With the Dow Jones Industrial Average in freefall Friday, ending the session 530.94 points lower, JJ Kinahan, chief strategist, at TD Ameritrade (AMTD) described the carnage to FOXBusiness.com like this, “big money investors are in no man’s land.” Those investors, large institutions, are moving away from risk and putting more assets into cash or protection because there are just too many unknowns. The biggest risk being China, which is one big cloud of uncertainty, and the newest risk being a confused FOMC. The July FOMC minutes showed policymakers were divided over job growth and low inflation which raised questions about the timing of a rate hike. Adding to growth fears, 2Q earnings are on pace to be flat at best.
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So, no surprise, the VIX Index, Wall Street’s so-called fear gauge, surged 118%, its biggest weekly gain ever as the selling wiped out $1.4 trillion in assets as tracked by Wilshire 5000 Total Market Index.
“It makes sense that some investors spend some money on protection, why not be protected?” said Kinahan. The VIX, officially known as the CBOE Volatility Index (CBOE), allows investors to trade on expectations of volatility, up or down, for the S&P 500.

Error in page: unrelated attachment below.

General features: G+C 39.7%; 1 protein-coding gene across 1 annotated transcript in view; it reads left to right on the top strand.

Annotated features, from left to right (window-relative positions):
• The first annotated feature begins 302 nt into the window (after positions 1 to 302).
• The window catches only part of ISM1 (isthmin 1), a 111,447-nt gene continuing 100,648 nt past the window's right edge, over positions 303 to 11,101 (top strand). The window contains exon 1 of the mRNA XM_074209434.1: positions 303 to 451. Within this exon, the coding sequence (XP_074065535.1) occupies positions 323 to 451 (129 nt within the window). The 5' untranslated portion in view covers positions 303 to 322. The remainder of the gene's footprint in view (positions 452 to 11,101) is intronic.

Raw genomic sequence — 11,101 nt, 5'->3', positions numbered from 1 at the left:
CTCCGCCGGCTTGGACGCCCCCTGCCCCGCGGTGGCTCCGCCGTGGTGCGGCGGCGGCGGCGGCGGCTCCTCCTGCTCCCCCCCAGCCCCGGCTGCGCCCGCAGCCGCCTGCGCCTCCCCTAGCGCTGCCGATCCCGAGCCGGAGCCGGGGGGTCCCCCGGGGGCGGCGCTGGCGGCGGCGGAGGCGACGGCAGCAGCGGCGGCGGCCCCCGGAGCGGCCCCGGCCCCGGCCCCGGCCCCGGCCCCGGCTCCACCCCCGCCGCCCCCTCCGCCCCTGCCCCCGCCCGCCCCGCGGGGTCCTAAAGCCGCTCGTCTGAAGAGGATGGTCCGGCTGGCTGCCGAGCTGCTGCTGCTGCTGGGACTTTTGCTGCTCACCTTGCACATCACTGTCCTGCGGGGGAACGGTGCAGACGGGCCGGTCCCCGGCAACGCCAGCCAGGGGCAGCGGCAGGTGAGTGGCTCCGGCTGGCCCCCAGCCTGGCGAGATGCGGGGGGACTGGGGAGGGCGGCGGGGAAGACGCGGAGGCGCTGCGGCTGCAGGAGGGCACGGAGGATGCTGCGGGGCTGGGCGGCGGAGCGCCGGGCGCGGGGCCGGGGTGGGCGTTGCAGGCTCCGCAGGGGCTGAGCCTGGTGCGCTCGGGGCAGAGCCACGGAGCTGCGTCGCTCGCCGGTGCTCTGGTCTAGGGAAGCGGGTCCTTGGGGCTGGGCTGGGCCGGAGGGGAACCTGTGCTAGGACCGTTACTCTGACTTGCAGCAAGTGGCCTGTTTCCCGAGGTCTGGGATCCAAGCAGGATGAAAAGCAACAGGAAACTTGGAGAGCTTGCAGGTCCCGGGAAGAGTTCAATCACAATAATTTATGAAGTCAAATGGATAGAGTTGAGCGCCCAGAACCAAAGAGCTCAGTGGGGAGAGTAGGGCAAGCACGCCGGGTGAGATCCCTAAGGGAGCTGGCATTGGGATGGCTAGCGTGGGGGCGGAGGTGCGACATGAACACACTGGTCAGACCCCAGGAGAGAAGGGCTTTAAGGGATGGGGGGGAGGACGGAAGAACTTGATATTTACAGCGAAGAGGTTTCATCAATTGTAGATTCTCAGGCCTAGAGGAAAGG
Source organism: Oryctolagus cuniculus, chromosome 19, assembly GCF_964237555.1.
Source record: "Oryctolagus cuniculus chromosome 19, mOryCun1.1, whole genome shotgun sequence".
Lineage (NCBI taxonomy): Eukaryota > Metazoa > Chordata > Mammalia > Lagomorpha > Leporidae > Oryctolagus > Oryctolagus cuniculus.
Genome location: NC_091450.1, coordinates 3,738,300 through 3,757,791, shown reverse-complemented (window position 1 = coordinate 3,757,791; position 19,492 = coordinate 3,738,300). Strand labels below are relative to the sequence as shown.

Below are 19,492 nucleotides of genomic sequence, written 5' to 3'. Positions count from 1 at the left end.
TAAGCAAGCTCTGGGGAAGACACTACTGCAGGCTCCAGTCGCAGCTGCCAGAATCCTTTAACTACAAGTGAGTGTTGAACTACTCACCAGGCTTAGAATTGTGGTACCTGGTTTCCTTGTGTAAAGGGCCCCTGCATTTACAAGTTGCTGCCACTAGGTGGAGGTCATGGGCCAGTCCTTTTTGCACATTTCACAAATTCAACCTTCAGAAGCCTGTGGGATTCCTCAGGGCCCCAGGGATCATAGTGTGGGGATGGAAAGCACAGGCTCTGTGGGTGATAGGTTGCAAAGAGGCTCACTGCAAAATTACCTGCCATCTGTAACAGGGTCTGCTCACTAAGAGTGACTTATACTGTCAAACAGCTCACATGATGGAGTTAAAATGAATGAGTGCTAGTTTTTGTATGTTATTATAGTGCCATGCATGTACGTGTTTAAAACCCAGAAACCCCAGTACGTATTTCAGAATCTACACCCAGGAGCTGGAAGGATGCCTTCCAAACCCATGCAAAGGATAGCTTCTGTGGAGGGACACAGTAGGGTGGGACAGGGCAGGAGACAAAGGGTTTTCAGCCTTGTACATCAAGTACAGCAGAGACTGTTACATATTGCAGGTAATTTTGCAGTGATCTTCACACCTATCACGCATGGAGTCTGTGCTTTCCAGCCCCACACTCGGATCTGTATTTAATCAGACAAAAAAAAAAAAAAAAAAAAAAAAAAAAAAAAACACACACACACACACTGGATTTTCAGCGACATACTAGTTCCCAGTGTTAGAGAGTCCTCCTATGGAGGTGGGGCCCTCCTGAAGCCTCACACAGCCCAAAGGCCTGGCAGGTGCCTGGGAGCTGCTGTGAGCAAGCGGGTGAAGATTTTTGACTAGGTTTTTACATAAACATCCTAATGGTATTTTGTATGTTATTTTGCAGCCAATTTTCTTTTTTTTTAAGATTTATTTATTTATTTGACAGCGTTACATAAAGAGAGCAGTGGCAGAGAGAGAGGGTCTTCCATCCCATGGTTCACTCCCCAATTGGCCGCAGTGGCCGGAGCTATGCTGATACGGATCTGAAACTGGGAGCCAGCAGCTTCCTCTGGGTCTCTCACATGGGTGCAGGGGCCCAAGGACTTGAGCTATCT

The Dow Jones Industrials are down over 10% from the May highs signaling a correction. The S&P 500 and the Nasdaq Composite are not far behind. Art Hogan, chief market strategist at Wunderlich Securities tells FOXBusiness.com, “corrections are normal.” While there are major concerns about China Hogan stresses, “this is not 2008 again; we are in a different place."
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Corrections for U.S. stocks have been few and far between during this six and a half year bull market, according to Hogan who says investors should use the decline to review their portfolios and decide what stocks they may have missed buying on the way up and decide if it’s time to buy those names now. Or at the very least he says, decide if the steep selling is something you can stomach, if not it’s time to reevaluate your exposure to risker assets.
As for Friday’s action, Kinahan noted there was “no sense of panic and the selloff was orderly” and TD Ameritrade clients were trading, both buying and selling stocks. That behavior is not unlike what we have seen in recent periods of volatility. For example, during July TD Ameritrade’s Investment Movement Index showed investors bought Apple (AAPL) as the priced dipped following a disappointing quarter. That trend was a follow through from June. Apple shares dipped into the red Friday for 2015 before staging a slight recovery.